Sunday, October 10, 2010

Sweet Release

I'm writing this on Friday night, and Sunday I will be released as Relief Society President. I won't publish this until after the release Sunday. For my non-Mormon readers, each ward (equal to a parish) has a branch of our church women's organization, the Relief Society. The last 3 1/2 years has been quite a learning experience for me. It's been one of the most difficult times of my life, but I've also had some of the sweetest experiences of my life.

As Danny and I sat in the Bishop's office 3 1/2 years ago, the Bishop issued this calling. Danny laughed hysterically, and my mouth dropped to the floor. The Bishop looked at Danny and said, "Well, that's not an appropriate response." Danny explained that his wife doesn't like women--and I reiterated that fact. I've always worked better with men than with women, and I've always found women quite annoying, to say the least. In spite of our initial reaction, I did accept the call. I'm pretty sure that Heavenly Father wanted me to be Relief Society President so that I would learn to love women. After 3 1/2 years, I have learned to love women. Yes, they still annoy me at times--okay, often--but I've learned that if you sift through the pettiness, women really are wonderful people. Women truly are the nurturers of the earth.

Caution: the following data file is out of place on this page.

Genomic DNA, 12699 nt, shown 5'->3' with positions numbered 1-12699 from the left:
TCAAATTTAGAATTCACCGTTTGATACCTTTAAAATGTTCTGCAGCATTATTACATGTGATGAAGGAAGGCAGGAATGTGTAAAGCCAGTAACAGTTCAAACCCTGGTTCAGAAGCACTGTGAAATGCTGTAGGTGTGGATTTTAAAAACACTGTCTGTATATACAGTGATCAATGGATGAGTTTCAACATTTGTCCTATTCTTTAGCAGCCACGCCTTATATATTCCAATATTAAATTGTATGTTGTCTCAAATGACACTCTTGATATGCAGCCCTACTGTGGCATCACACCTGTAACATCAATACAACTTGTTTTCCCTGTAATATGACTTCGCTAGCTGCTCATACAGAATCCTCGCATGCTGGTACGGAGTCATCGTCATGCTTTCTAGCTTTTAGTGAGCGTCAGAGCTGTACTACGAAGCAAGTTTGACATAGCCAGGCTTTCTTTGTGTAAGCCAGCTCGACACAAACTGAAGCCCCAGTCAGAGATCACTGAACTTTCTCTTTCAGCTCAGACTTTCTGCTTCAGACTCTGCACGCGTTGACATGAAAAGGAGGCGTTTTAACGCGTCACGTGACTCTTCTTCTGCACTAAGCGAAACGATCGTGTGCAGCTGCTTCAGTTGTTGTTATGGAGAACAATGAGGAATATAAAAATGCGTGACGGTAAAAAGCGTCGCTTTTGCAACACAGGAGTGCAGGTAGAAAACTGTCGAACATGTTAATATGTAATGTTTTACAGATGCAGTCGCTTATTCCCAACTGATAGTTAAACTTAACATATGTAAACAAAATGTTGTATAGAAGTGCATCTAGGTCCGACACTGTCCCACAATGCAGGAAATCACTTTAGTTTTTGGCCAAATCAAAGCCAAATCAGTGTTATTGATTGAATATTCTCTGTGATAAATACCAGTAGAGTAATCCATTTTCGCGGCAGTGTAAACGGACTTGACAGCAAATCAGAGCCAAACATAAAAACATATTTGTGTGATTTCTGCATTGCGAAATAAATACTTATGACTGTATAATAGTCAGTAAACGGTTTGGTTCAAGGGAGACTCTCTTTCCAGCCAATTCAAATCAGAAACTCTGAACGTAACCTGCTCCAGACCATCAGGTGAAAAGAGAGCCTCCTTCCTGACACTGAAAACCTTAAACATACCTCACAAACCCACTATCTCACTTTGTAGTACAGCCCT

I worked with two bishops during my presidency, as we had a Bishopric change. Both men were wonderful to work with, and truly inspired. I seemed to wear out counselors and secretaries. I had two first counselors, four second counselors, and three secretaries. All of these women will forever have my utmost respect and love.

The other night when the Bishop told me that I was being released this Sunday (we have been talking about it for a while now), he asked me what I had learned. There were too many things to pick just one on the spur of the moment. I did tell him what was the best moment of my presidency. There was a sweet little old lady in our ward who was dying. She had never married, and had no living relatives in town. The Bishop and I were called to the Emergency Room one evening. The doctors determined that there was nothing they could do for her but to make her comfortable.

I decided with my counselors that this sweet lady was not going to die alone. My first counselor was out of town, but kept in touch by telephone. Ironically, my first counselor was first in line on our friend's Durable Power of Attorney for Health Care, and since she was gone, guess who was second in line--and, yes, it did come into play. My second counselor and I, together with another sister in the ward, stayed the night in the hospital.